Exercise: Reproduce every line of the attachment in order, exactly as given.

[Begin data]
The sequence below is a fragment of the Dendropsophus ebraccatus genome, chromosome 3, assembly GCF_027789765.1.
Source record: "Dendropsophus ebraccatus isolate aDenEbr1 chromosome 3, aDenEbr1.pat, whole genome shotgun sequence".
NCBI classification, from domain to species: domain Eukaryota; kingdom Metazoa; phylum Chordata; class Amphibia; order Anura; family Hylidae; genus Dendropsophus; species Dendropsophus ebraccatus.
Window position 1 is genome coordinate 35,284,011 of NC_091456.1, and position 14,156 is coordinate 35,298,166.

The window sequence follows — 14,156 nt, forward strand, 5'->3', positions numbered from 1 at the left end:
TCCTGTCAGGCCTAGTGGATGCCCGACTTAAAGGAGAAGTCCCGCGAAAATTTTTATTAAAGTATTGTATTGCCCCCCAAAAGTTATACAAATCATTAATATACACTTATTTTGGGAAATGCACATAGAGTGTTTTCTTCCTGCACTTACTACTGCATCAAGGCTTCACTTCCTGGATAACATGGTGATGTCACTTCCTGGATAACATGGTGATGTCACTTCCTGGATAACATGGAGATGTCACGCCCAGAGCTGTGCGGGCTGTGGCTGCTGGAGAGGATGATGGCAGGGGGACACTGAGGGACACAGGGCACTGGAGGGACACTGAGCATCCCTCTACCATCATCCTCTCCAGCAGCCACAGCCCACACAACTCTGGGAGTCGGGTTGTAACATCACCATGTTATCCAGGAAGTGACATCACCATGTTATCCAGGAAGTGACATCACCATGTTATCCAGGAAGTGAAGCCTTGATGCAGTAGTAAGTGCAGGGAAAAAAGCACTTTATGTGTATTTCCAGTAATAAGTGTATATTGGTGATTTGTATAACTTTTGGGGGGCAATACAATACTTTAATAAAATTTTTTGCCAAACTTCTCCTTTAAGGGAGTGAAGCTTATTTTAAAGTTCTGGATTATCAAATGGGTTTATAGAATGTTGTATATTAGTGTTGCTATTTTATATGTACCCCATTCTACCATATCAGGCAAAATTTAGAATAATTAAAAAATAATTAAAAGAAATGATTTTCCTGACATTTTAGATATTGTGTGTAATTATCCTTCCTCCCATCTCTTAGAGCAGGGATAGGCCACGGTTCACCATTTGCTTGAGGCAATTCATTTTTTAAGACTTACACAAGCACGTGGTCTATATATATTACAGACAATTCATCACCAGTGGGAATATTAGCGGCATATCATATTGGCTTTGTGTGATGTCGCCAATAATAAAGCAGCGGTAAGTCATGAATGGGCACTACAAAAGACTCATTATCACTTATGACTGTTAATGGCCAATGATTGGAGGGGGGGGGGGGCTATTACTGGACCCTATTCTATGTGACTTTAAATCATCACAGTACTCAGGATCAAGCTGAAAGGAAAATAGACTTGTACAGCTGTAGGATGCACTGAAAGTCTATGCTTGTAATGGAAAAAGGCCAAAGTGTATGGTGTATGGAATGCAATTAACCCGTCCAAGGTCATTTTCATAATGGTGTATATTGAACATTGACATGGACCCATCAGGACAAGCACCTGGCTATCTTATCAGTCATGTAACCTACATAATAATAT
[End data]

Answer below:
The sequence below is a fragment of the Dendropsophus ebraccatus genome, chromosome 3, assembly GCF_027789765.1.
Source record: "Dendropsophus ebraccatus isolate aDenEbr1 chromosome 3, aDenEbr1.pat, whole genome shotgun sequence".
NCBI classification, from domain to species: domain Eukaryota; kingdom Metazoa; phylum Chordata; class Amphibia; order Anura; family Hylidae; genus Dendropsophus; species Dendropsophus ebraccatus.
Window position 1 is genome coordinate 35,284,011 of NC_091456.1, and position 14,156 is coordinate 35,298,166.

The window sequence follows — 14,156 nt, forward strand, 5'->3', positions numbered from 1 at the left end:
TCCTGTCAGGCCTAGTGGATGCCCGACTTAAAGGAGAAGTCCCGCGAAAATTTTTATTAAAGTATTGTATTGCCCCCCAAAAGTTATACAAATCATTAATATACACTTATTTTGGGAAATGCACATAGAGTGTTTTCTTCCTGCACTTACTACTGCATCAAGGCTTCACTTCCTGGATAACATGGTGATGTCACTTCCTGGATAACATGGTGATGTCACTTCCTGGATAACATGGAGATGTCACGCCCAGAGCTGTGCGGGCTGTGGCTGCTGGAGAGGATGATGGCAGGGGGACACTGAGGGACACAGGGCACTGGAGGGACACTGAGCATCCCTCTACCATCATCCTCTCCAGCAGCCACAGCCCACACAACTCTGGGAGTCGGGTTGTAACATCACCATGTTATCCAGGAAGTGACATCACCATGTTATCCAGGAAGTGACATCACCATGTTATCCAGGAAGTGAAGCCTTGATGCAGTAGTAAGTGCAGGGAAAAAAGCACTTTATGTGTATTTCCAGTAATAAGTGTATATTGGTGATTTGTATAACTTTTGGGGGGCAATACAATACTTTAATAAAATTTTTTGCCAAACTTCTCCTTTAAGGGAGTGAAGCTTATTTTAAAGTTCTGGATTATCAAATGGGTTTATAGAATGTTGTATATTAGTGTTGCTATTTTATATGTACCCCATTCTACCATATCAGGCAAAATTTAGAATAATTAAAAAATAATTAAAAGAAATGATTTTCCTGACATTTTAGATATTGTGTGTAATTATCCTTCCTCCCATCTCTTAGAGCAGGGATAGGCCACGGTTCACCATTTGCTTGAGGCAATTCATTTTTTAAGACTTACACAAGCACGTGGTCTATATATATTACAGACAATTCATCACCAGTGGGAATATTAGCGGCATATCATATTGGCTTTGTGTGATGTCGCCAATAATAAAGCAGCGGTAAGTCATGAATGGGCACTACAAAAGACTCATTATCACTTATGACTGTTAATGGCCAATGATTGGAGGGGGGGGGGGGCTATTACTGGACCCTATTCTATGTGACTTTAAATCATCACAGTACTCAGGATCAAGCTGAAAGGAAAATAGACTTGTACAGCTGTAGGATGCACTGAAAGTCTATGCTTGTAATGGAAAAAGGCCAAAGTGTATGGTGTATGGAATGCAATTAACCCGTCCAAGGTCATTTTCATAATGGTGTATATTGAACATTGACATGGACCCATCAGGACAAGCACCTGGCTATCTTATCAGTCATGTAACCTACATAATAATAT